Facebook Email Pinterest Twitter X Instagram Tiktok Icon YouTube Icon Headphones Icon Favorite Navigation Search Icon Forum Search Icon Main Search Icon Close Icon Video Play Icon Indicator Arrow Icon Close Icon Hamburger/Search Icon Plus Icon Arrow Down Icon Video Guide Icon Article Guide Icon Modal Close Icon Guide Search Icon

Threads Project Guides

Learn to Sew

Guide Home

Sign in or become an insider to access this story

Sign In

Blind Hems by Machine

Tools and methods for a speedy, nearly invisible finish
Threads #202, April/May 2019

Any contemporary sewing machine that can sew a zigzag stitch also offers a blind-hem option. This stitch’s pattern has three or four straight stitches, followed by one zigzag stitch. It helps you sew blind hems quickly and with a minimum of visible stitches. The concept is easy to understand, even for a beginner. However, getting truly polished results—smooth, nearly invisible stitching—can take finesse.

A successful machine-sewn blind hem comprises three elements: an appropriate finish at the hem’s cut edge, a properly prepared hem allowance, and stitch settings that suit the fabric. These factors differ for every project, so you need to test each on scrap fabric before sewing the real hem. Once you establish the settings, the actual hemming is fast to complete.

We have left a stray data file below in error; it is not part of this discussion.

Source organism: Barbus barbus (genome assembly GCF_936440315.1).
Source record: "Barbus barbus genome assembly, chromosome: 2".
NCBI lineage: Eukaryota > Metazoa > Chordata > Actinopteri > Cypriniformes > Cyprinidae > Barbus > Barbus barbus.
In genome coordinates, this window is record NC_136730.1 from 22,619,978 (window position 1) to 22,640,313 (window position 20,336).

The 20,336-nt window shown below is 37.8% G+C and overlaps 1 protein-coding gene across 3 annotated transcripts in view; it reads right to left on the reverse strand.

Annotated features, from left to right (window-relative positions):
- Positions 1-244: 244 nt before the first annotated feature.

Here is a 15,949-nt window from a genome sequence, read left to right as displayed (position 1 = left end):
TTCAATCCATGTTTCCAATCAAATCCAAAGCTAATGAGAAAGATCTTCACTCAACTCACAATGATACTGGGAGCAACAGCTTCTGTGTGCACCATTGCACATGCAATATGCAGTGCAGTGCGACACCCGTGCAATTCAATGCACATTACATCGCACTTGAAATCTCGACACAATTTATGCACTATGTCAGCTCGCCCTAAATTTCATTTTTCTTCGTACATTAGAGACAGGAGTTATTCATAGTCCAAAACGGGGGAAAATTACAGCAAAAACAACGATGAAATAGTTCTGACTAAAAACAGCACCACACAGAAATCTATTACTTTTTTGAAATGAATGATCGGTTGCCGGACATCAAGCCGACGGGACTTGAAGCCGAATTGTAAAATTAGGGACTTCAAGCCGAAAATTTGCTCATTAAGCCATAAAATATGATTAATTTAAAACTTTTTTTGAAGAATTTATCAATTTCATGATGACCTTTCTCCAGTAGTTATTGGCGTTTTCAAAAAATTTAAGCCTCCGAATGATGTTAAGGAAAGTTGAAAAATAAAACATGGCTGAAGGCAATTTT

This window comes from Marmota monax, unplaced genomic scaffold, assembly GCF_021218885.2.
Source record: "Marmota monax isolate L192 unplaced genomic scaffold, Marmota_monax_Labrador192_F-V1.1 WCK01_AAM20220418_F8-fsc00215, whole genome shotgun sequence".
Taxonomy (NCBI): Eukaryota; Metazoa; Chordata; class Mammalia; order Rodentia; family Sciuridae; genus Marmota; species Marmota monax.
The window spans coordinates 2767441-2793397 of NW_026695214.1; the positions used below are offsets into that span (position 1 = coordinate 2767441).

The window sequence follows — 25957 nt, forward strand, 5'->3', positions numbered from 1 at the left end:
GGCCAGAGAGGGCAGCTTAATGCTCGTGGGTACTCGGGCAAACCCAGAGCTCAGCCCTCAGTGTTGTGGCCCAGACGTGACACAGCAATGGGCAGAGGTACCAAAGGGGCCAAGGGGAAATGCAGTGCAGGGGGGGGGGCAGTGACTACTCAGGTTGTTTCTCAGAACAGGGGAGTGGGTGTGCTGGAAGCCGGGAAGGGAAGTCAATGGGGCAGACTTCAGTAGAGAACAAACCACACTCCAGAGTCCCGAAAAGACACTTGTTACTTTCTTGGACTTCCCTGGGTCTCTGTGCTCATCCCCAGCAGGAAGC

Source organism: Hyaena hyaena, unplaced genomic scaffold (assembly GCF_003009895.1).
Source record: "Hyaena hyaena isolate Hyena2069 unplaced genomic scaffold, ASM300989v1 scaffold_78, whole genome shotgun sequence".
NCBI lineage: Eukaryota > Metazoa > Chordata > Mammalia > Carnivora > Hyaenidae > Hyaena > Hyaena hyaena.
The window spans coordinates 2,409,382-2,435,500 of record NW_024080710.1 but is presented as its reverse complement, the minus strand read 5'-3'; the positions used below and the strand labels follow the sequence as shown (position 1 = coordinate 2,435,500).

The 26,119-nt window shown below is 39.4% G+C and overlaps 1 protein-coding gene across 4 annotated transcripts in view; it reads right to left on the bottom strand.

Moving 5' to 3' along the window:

An additional factor in successful blind hemming is the presser foot you use. Most sewing machines come with a special foot for this purpose, so read the machine’s manual and familiarize yourself with the provided foot. There’s a range of foot types, and I’ll show you some of them. Each features a component that guides the fabric for precision stitching. If you don’t get great results with the foot you have, try a different style. Practice, and soon you’ll be blind-hemming like a pro.


Presser-foot variations

All presser feet intended for sewing blind hems include some sort of guide to ensure that you apply the stitches evenly, for a consistent hem.

Lowered toe

These feet are similar to a standard zigzag presser foot, with a wide opening for the needle to travel within. The right toe is wider than the left, and its sole is slightly lower than the left toe’s sole. The left toe sits on the folded fabric, and the right toe’s inner edge runs…

Start your 14-day FREE trial to access this story.

Start your FREE trial today and get instant access to this article plus access to all Threads Insider content.

Start Your Free Trial
Previous: How to Sew a Double-Fold Hem Next: Apply Bias Binding Made of Bias Strips or Prefolded Bias Tape

Log in or become a member to post a comment.

Learn to Sew

Learn to Sew

Discover the tools and techniques for successful results.

View Project Guide

View All Project Guides »

Become a member and get unlimited site access, including the Learn to Sew Project Guide.

Start Free Trial

Getting Started
Construction Basics
Garment Details
Fitting Fundamentals
Easy Projects